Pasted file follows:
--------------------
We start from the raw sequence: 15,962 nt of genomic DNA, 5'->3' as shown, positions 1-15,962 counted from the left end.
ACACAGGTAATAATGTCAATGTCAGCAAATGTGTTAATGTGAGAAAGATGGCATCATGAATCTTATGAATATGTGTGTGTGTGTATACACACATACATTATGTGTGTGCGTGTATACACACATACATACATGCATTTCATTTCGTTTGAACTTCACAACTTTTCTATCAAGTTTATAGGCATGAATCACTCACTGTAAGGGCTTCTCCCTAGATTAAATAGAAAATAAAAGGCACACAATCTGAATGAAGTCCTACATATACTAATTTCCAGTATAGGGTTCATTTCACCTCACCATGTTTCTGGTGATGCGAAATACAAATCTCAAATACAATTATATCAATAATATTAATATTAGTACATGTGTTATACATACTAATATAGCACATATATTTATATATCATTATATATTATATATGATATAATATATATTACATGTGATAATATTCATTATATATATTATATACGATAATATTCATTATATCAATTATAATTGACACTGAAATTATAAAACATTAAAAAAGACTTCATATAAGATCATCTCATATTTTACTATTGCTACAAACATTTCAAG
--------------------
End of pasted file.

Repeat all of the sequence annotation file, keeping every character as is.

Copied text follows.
We start from the raw sequence: 15,962 nt of genomic DNA, 5'->3' as shown, positions 1-15,962 counted from the left end.
ACACAGGTAATAATGTCAATGTCAGCAAATGTGTTAATGTGAGAAAGATGGCATCATGAATCTTATGAATATGTGTGTGTGTGTATACACACATACATTATGTGTGTGCGTGTATACACACATACATACATGCATTTCATTTCGTTTGAACTTCACAACTTTTCTATCAAGTTTATAGGCATGAATCACTCACTGTAAGGGCTTCTCCCTAGATTAAATAGAAAATAAAAGGCACACAATCTGAATGAAGTCCTACATATACTAATTTCCAGTATAGGGTTCATTTCACCTCACCATGTTTCTGGTGATGCGAAATACAAATCTCAAATACAATTATATCAATAATATTAATATTAGTACATGTGTTATACATACTAATATAGCACATATATTTATATATCATTATATATTATATATGATATAATATATATTACATGTGATAATATTCATTATATATATTATATACGATAATATTCATTATATCAATTATAATTGACACTGAAATTATAAAACATTAAAAAAGACTTCATATAAGATCATCTCATATTTTACTATTGCTACAAACATTTCAAG